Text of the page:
Canals of Venice

Canals of Venice

The Grand Canal is a canal in Venice, Italy. It forms one of the major water-traffic corridors in the city. Public transport is provided by water buses and private water taxis, and many tourists explore the canal by gondola.

At one end, the canal leads into the lagoon near the Santa Lucia railway station and the other end leads into Saint Mark Basin; in between, it makes a large S-shape through the central districts of Venice. It is 3,800 m long, 30–90 m wide, with an average depth of five meters .

The banks of the Grand Canal are lined with more than 170 buildings, most of which date from the 13th to the 18th century, and demonstrate the welfare and art created by the Republic of Venice. The churches along the canal include the basilica of Santa Maria della Salute. Centuries-old traditions, such as the Historical Regatta, are perpetuated every year along the Canal. Most of the palaces emerge from water without pavement. Consequently, one can only tour past the fronts of the buildings on the grand canal by boat.The Grand Canal probably follows the course of an ancient river flowing into the lagoon. Adriatic Veneti groups already lived beside the formerly-named “Rio Businiacus” before the Roman age.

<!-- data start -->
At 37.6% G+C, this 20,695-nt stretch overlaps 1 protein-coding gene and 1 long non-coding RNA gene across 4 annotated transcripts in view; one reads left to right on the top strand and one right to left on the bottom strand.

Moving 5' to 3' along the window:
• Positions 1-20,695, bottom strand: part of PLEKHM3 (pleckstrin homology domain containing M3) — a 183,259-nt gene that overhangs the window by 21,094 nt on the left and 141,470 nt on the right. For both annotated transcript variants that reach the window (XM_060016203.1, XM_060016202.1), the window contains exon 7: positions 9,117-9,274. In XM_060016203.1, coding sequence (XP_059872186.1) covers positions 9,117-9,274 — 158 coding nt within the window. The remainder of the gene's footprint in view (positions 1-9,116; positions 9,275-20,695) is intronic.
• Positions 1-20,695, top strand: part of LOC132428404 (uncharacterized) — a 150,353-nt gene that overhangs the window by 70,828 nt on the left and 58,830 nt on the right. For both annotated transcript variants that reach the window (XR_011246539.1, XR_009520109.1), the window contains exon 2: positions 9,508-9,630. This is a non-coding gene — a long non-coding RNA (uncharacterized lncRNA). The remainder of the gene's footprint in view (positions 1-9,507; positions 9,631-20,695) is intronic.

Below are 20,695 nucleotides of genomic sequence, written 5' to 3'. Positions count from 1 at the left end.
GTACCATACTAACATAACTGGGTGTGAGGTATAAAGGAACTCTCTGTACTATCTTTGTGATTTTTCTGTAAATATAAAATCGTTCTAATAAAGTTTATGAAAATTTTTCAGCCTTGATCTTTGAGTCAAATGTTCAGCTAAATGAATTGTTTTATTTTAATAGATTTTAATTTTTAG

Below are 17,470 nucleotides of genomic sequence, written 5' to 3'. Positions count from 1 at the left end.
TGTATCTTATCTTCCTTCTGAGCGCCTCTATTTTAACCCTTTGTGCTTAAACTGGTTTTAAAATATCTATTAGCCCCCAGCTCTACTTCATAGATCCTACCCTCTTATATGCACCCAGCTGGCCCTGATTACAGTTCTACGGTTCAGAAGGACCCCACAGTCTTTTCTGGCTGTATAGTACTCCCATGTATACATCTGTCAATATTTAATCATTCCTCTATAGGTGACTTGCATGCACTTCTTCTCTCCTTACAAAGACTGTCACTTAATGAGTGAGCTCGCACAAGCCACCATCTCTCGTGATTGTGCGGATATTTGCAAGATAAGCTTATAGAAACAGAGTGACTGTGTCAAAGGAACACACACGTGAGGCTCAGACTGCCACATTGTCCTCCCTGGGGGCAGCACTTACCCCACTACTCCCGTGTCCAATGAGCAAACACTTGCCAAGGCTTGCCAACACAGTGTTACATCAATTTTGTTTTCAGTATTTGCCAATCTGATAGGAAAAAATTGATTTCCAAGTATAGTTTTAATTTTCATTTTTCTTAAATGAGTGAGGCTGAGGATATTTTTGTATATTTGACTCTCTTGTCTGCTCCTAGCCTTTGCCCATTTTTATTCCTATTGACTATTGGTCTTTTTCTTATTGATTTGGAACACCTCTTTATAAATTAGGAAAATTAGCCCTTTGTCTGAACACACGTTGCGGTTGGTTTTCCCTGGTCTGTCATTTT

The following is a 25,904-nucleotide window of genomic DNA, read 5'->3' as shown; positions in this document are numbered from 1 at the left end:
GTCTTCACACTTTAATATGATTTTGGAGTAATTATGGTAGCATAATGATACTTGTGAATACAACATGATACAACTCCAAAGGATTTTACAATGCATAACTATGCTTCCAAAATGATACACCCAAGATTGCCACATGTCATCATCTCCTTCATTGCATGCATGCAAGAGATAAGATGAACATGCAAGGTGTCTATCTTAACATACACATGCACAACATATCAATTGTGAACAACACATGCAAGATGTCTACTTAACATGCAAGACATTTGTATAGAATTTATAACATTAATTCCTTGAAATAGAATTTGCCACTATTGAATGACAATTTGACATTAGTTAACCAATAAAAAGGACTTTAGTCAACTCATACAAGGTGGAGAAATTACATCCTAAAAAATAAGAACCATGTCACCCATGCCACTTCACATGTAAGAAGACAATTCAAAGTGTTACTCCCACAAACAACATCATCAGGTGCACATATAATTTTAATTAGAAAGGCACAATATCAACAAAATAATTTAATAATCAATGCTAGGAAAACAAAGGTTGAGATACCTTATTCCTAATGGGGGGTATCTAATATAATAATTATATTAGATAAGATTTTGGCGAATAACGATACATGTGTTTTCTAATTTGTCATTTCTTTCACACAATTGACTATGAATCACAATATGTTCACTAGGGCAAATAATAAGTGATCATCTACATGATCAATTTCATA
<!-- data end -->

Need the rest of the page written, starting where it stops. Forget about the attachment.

http://en.wikipedia.org/wiki/Grand_Canal_%28Venice%29


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